As we prepare for the upcoming release of the new Winemaker Detective mystery, Requiem in Yquem, we talked to the authors Jean-Pierre Alaux and Noël Balen.
In France, there are twenty-six books in the series so far (12 published to date in the U.S.), as the series grows and evolves, do you find it easier or more difficult to fall into the story and discover new and exciting plots?
Each book is an adventure in and of itself. It is hard to describe the process in terms of ease or difficulty. It is true that our characters are more familiar to us, and their personalities more present, and even more complex. At the same time, each plot requires us to explore a whole new lay of the land, which in the case of this series begins with the wine region where the story takes place. It is important that we invent new stories and new approaches, that we continue to find original ideas.
You have written together now for many years, as well as writing separately. Who does what in the partnership? What are the advantages?
Yes, it's been fifteen years now that we have written together, and both of us have our own approaches. Jean-Pierre also works as a reporter, and spends a lot of time out in the vineyards, tasting, and meeting people involved in winemaking, for whom it is a passion. Noël is good at refining the story, and the two of us together have learned what their respective qualities are, and where their weak spots lie. Working together in this way, striving for high standards, we advance without looking back, knowing that the world of winemaking has a wealth of stories to be told.
The series has been adapted to television. In the U.S., it's rare for an author to be allowed much input on the screenplay or casting. How has this experience been?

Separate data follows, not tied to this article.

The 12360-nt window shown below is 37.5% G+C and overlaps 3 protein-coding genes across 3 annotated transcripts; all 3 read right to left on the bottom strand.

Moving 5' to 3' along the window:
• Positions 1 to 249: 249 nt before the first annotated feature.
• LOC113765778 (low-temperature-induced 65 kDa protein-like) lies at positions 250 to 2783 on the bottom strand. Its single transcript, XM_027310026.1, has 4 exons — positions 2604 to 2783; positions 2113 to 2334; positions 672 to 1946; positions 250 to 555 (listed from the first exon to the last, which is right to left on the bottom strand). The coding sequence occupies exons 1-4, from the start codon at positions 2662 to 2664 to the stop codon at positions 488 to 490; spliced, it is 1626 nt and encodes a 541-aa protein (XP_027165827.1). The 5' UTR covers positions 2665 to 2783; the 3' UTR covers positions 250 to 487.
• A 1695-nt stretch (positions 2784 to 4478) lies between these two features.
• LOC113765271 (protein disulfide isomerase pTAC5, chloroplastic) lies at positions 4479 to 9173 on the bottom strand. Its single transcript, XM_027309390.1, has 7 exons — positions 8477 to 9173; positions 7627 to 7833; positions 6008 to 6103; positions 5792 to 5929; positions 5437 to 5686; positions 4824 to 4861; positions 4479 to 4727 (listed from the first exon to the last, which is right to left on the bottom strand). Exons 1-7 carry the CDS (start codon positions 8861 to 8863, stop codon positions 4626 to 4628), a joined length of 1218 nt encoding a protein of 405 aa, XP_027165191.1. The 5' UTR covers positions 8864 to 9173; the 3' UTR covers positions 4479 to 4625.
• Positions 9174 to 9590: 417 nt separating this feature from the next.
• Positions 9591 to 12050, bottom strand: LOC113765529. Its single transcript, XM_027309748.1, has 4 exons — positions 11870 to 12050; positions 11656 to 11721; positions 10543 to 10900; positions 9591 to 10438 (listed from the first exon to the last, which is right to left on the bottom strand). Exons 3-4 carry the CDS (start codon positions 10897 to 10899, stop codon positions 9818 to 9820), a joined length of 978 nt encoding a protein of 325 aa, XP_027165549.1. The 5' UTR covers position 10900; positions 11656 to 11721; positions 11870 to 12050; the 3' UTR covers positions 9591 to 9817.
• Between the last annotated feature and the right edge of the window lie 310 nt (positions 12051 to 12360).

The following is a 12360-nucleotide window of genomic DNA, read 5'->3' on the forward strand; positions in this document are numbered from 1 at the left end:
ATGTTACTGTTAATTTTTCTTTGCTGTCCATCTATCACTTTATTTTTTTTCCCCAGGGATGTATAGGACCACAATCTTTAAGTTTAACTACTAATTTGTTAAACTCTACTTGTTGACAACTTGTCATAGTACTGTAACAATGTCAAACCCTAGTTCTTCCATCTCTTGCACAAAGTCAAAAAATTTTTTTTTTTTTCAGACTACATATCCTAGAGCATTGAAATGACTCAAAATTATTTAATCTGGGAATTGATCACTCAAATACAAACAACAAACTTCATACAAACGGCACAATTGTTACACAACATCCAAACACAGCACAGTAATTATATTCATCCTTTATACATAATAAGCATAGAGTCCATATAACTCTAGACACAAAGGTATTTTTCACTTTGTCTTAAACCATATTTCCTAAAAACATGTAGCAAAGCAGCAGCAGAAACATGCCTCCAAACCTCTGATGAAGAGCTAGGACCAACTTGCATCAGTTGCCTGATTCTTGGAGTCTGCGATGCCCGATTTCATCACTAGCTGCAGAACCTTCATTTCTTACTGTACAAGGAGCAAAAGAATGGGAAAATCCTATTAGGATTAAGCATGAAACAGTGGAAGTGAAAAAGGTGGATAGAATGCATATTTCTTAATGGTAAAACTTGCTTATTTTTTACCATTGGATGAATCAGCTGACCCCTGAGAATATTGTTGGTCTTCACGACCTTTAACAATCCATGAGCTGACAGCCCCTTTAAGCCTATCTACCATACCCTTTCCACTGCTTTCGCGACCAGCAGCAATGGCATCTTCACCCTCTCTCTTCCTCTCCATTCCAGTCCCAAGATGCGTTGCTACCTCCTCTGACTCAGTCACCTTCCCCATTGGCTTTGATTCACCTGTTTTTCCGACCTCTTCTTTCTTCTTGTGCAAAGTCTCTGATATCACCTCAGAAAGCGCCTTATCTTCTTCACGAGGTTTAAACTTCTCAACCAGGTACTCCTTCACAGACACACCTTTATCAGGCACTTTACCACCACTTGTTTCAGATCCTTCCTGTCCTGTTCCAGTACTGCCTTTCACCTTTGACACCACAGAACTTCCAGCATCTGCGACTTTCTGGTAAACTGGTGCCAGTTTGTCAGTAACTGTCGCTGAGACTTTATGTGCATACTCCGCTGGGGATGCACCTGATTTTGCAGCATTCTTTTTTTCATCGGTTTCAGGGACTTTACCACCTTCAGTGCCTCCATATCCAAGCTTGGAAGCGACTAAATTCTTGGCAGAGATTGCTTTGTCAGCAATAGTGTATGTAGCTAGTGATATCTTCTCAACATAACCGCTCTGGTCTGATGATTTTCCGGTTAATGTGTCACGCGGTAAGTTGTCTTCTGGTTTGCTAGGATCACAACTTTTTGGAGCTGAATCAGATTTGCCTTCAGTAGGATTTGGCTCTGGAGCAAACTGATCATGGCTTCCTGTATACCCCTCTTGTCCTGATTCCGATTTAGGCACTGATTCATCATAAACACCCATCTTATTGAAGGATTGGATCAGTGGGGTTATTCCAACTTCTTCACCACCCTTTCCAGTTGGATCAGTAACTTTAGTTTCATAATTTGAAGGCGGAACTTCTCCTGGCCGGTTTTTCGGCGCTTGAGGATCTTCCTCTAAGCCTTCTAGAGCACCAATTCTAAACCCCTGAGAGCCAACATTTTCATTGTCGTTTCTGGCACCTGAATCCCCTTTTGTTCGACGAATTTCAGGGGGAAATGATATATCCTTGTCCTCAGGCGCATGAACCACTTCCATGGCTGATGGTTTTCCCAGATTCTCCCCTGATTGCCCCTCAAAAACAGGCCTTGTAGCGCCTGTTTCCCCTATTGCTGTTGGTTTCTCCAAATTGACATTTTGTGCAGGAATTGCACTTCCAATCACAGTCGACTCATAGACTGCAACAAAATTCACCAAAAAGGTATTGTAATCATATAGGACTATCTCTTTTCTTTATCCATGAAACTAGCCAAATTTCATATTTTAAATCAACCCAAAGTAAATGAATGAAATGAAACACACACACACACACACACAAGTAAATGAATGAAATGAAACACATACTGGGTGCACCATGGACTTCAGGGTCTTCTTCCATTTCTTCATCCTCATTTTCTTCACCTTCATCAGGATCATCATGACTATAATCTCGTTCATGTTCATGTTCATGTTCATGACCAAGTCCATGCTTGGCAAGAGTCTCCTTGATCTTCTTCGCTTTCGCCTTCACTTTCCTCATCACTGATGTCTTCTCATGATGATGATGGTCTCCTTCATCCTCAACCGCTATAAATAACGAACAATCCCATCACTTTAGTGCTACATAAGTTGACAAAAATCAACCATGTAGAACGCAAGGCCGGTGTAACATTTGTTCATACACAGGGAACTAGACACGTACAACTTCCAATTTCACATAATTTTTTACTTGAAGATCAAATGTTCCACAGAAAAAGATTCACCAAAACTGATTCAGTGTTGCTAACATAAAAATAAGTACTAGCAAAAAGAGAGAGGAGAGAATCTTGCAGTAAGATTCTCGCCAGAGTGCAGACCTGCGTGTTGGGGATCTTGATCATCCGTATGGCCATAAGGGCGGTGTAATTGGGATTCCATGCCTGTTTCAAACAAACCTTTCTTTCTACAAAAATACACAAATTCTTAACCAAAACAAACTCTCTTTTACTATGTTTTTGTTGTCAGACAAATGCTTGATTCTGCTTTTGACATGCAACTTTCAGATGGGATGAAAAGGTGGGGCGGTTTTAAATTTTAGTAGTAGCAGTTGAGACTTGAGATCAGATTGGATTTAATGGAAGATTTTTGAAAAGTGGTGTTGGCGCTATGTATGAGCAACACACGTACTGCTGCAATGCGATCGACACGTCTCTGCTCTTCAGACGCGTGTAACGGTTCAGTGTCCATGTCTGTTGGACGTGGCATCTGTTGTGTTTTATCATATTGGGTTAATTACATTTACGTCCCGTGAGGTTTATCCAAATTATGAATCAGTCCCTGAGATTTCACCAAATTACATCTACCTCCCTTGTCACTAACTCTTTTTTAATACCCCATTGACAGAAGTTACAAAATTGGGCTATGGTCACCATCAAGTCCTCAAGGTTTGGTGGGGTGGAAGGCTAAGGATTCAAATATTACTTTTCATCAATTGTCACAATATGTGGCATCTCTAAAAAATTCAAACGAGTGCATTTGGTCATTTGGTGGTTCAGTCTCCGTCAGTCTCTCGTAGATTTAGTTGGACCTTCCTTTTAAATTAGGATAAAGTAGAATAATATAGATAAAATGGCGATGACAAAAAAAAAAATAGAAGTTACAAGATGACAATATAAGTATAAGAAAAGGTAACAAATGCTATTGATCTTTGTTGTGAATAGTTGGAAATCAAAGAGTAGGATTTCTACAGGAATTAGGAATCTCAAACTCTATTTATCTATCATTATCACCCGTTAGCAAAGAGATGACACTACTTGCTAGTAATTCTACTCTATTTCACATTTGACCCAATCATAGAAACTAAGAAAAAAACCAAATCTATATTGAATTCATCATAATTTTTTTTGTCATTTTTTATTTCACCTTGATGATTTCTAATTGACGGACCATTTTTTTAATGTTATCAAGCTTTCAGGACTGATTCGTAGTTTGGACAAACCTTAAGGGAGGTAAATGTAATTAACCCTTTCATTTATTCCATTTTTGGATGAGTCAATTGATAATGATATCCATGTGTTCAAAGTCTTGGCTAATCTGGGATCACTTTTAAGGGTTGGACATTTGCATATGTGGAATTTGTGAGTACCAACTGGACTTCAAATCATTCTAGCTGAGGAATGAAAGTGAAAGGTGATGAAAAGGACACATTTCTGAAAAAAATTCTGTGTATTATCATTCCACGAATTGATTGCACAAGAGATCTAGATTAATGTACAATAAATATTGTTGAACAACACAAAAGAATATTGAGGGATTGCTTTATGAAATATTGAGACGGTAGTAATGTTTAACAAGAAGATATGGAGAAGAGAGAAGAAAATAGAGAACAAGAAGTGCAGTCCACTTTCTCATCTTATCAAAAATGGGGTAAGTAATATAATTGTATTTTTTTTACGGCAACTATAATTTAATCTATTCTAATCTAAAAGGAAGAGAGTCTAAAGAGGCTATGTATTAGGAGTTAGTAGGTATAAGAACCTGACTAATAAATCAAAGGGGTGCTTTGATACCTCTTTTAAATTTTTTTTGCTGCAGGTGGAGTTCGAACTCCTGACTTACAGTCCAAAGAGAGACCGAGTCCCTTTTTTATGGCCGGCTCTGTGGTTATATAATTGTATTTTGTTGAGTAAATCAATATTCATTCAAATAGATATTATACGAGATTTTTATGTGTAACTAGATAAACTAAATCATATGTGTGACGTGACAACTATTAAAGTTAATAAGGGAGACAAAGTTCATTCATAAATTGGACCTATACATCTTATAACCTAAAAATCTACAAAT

It's not that different in France. Here, the series has met with great success thanks in part to the actor, Pierre Arditi, who plays the main character, and to the producers, and they work closely together to make it what it is. We are not involved in the screenplay or the casting, which is frustrating, but the laws of TV are not those of literature. We learned this as we went along.
If you could only drink one wine for the rest of your life, which would it be?
It would have to be a Cahors wine. Wines from that region have improved so much in recent years. Jean-Pierre also admits a weakness for wines from Saint-Emilion. And a Château Angélus would be a bottle to take through the pearly gates.
You both have considerable outside interests, for Noël, music among other things, for Jean-Pierre, the sea. Do these inspire your mysteries?
Our mysteries are inspired primarily by the wines, wine regions, and winemakers that each book focuses on, but our other interests inevitably get woven into the stories, either in the form of details or more on the level of sensibilities, what a character will be attentive to or how a place will be described.